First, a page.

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Galactica: Take 3

13 Aug, 2009 By: John Latchem


The latest "Battlestar Galactica" series just wrapped up, and already Universal is planning yet another reimagining of the franchise.

Bryan Singer has been tapped to direct a third version of the sci-fi epic, according to The Hollywood Reporter.

The core storyline of the franchise involves 12 colony planets of humans being wiped out by an evil robot race called the Cylons, forcing the survivors to flee in spaceships on a quest to find a mythical 13th colony, called Earth.

The original "Battlestar" ran from 1978-79 and was among the most expensive TV series made up to that point, which was a prime factor in its cancelation after one season, despite decent ratings. A cheaper version of the show, "Galactica 1980" debuted a year later and is widely considered among the worst TV series ever made.

Ron Moore spearheaded a retooled version of the premise in 2003, which led to a four-season series that ended just a few months ago. But the saga he began is still ongoing, with the spinoff movie Battlestar Galactica: The Plan hitting DVD and Blu-ray Oct. 27, and the prequel series "Caprica" premiering on Syfy next year.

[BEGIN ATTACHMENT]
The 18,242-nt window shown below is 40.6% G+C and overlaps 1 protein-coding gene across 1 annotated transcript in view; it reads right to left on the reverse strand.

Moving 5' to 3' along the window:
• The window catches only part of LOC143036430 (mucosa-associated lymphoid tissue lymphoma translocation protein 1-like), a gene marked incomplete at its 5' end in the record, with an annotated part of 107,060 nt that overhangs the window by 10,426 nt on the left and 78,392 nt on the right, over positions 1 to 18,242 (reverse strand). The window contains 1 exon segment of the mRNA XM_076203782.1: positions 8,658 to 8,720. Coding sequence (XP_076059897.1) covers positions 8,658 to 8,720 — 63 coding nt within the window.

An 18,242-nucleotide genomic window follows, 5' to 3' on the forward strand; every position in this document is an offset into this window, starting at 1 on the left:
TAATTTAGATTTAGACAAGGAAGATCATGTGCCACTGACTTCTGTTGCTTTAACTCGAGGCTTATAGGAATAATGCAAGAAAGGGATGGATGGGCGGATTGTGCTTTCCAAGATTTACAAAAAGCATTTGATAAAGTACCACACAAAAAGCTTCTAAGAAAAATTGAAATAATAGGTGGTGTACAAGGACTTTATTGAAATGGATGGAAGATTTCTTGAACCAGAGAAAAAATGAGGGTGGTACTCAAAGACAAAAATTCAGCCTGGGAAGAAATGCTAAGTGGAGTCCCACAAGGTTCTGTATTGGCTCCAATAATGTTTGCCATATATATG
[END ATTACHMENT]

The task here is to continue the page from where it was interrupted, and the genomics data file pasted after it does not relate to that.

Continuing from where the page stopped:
Moore's show built up quite a following (despite some misgivings about the finale), so Universal's attempt to cash in with a big-screen version makes sense. The timing may be a little soon, especially if Singer's version is going to be yet another reimagining, which might be a bit confusing to some fans. But since there's no script yet, the movie probably wouldn't hit theaters until at least 2012, by which time "Caprica" may or may not still be on the air.

Still, sci-fi fans aren't the most forgiving sort when it comes to remakes. There is still a contingent of original series fans who hate the Moore version.

And just look at the venom spewed when the announcement hit the Internet that a remake of "Buffy the Vampire Slayer" without Joss Whedon was in the works.

Singer, who was originally attached to the project that eventually became Moore's "Battlestar," is a competent director who has shown a flair for genre projects, but I hope this re-imagining goes better than his last one. Superman Returns was so poorly done it actually made me yearn for Superman III.

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